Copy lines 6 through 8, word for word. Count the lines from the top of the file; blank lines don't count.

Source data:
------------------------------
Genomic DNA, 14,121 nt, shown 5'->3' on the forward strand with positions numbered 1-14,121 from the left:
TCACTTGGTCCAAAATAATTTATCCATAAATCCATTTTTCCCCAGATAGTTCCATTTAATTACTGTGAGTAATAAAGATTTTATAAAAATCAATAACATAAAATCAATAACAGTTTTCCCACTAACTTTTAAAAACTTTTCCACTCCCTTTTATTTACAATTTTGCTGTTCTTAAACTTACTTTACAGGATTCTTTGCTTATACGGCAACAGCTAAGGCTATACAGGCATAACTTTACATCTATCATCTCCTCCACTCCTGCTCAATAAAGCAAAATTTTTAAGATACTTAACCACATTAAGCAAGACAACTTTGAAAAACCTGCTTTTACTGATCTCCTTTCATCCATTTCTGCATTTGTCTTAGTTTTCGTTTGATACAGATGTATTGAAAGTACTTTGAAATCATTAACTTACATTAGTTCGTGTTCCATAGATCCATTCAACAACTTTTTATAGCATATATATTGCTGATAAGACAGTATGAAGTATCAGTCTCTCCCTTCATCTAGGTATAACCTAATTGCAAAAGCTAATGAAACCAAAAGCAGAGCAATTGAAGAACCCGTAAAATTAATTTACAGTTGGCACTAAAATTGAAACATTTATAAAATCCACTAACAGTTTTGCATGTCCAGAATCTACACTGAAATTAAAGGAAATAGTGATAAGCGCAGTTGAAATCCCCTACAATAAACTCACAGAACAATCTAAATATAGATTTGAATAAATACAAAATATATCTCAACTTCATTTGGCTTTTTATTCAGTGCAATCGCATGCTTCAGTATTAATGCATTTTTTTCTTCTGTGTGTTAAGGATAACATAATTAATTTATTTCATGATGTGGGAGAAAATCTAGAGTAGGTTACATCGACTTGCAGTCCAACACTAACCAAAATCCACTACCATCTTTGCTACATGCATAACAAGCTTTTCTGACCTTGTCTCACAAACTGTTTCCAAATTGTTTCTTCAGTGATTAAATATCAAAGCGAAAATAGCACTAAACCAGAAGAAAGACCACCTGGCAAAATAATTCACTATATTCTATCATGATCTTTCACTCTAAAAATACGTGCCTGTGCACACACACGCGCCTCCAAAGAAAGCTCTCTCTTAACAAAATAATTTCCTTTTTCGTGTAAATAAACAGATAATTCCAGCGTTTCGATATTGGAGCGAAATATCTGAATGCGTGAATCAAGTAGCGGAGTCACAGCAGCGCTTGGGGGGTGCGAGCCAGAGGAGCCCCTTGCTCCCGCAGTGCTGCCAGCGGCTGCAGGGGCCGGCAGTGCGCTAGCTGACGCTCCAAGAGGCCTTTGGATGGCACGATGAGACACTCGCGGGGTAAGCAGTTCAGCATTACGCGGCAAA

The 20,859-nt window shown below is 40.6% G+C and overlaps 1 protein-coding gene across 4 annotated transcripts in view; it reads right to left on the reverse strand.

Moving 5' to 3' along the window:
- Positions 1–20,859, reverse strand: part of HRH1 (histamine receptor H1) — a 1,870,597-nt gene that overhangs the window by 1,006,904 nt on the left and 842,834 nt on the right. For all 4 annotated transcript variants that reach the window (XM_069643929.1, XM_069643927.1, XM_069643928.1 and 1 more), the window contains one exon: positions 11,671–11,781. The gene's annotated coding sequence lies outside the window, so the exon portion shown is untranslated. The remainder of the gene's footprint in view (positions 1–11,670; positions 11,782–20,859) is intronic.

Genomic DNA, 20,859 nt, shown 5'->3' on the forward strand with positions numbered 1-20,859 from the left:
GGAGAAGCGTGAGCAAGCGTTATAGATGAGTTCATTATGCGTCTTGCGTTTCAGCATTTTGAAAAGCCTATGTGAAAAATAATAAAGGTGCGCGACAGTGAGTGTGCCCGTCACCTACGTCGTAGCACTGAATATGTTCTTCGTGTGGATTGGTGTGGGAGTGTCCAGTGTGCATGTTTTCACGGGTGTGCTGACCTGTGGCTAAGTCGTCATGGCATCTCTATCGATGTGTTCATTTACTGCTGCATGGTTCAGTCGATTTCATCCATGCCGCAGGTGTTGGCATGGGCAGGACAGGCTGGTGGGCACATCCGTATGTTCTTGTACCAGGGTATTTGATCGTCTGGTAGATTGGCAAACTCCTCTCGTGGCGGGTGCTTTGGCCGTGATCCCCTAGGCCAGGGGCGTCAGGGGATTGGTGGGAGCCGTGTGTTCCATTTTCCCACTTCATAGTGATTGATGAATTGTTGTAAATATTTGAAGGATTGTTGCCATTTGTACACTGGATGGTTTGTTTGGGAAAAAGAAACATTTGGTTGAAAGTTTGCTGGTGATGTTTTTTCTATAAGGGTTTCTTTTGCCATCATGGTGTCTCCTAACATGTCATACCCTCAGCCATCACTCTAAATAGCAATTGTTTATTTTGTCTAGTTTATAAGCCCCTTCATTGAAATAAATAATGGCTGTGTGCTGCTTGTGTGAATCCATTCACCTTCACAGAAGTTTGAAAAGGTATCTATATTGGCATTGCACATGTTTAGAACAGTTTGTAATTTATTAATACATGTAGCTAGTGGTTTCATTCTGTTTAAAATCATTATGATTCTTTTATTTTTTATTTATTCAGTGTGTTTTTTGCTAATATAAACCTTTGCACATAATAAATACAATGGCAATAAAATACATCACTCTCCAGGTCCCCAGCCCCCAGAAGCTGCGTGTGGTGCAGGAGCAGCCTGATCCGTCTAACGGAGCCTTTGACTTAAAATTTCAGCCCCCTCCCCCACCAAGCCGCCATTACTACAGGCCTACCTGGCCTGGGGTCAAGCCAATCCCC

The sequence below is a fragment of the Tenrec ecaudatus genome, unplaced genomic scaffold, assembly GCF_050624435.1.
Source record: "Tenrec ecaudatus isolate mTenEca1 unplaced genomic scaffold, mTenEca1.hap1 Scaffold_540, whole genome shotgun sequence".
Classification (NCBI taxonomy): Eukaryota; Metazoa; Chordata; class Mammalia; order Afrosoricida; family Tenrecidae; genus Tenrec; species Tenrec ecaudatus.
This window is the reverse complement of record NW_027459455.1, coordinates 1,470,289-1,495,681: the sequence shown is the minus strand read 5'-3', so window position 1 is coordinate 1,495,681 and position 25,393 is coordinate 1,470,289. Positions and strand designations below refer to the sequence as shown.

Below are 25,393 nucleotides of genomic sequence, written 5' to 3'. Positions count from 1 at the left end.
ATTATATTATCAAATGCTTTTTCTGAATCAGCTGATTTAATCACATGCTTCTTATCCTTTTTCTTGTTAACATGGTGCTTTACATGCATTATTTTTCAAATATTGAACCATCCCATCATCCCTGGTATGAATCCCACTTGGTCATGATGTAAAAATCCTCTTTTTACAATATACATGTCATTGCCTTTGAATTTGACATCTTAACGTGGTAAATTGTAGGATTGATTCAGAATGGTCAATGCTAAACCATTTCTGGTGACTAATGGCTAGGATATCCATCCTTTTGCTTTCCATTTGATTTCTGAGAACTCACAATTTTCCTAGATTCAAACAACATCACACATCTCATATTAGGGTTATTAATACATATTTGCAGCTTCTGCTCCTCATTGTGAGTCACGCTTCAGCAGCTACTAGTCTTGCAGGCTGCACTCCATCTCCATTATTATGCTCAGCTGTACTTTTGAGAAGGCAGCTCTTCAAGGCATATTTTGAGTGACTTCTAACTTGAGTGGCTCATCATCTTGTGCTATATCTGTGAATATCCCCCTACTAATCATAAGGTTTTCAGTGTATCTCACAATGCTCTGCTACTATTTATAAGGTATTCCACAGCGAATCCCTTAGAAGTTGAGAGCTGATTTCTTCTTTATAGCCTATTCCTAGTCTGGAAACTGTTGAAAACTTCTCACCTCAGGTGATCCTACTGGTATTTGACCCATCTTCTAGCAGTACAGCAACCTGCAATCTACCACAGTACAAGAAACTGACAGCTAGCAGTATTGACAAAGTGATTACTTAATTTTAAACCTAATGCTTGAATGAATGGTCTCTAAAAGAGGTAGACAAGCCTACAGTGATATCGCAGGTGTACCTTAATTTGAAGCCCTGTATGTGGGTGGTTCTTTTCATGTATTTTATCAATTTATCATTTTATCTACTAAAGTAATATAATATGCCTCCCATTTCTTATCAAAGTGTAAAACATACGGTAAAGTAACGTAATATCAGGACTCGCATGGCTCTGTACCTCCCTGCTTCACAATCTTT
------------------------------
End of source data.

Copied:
Genomic DNA, 20,859 nt, shown 5'->3' on the forward strand with positions numbered 1-20,859 from the left:
GGAGAAGCGTGAGCAAGCGTTATAGATGAGTTCATTATGCGTCTTGCGTTTCAGCATTTTGAAAAGCCTATGTGAAAAATAATAAAGGTGCGCGACAGTGAGTGTGCCCGTCACCTACGTCGTAGCACTGAATATGTTCTTCGTGTGGATTGGTGTGGGAGTGTCCAGTGTGCATGTTTTCACGGGTGTGCTGACCTGTGGCTAAGTCGTCATGGCATCTCTATCGATGTGTTCATTTACTGCTGCATGGTTCAGTCGATTTCATCCATGCCGCAGGTGTTGGCATGGGCAGGACAGGCTGGTGGGCACATCCGTATGTTCTTGTACCAGGGTATTTGATCGTCTGGTAGATTGGCAAACTCCTCTCGTGGCGGGTGCTTTGGCCGTGATCCCCTAGGCCAGGGGCGTCAGGGGATTGGTGGGAGCCGTGTGTTCCATTTTCCCACTTCATAGTGATTGATGAATTGTTGTAAATATTTGAAGGATTGTTGCCATTTGTACACTGGATGGTTTGTTTGGGAAAAAGAAACATTTGGTTGAAAGTTTGCTGGTGATGTTTTTTCTATAAGGGTTTCTTTTGCCATCATGGTGTCTCCTAACATGTCATACCCTCAGCCATCACTCTAAATAGCAATTGTTTATTTTGTCTAGTTTATAAGCCCCTTCATTGAAATAAATAATGGCTGTGTGCTGCTTGTGTGAATCCATTCACCTTCACAGAAGTTTGAAAAGGTATCTATATTGGCATTGCACATGTTTAGAACAGTTTGTAATTTATTAATACATGTAGCTAGTGGTTTCATTCTGTTTAAAATCATTATGATTCTTTTATTTTTTATTTATTCAGTGTGTTTTTTGCTAATATAAACCTTTGCACATAATAAATACAATGGCAATAAAATACATCACTCTCCAGGTCCCCAGCCCCCAGAAGCTGCGTGTGGTGCAGGAGCAGCCTGATCCGTCTAACGGAGCCTTTGACTTAAAATTTCAGCCCCCTCCCCCACCAAGCCGCCATTACTACAGGCCTACCTGGCCTGGGGTCAAGCCAATCCCC

The sequence below is a fragment of the Tenrec ecaudatus genome, unplaced genomic scaffold, assembly GCF_050624435.1.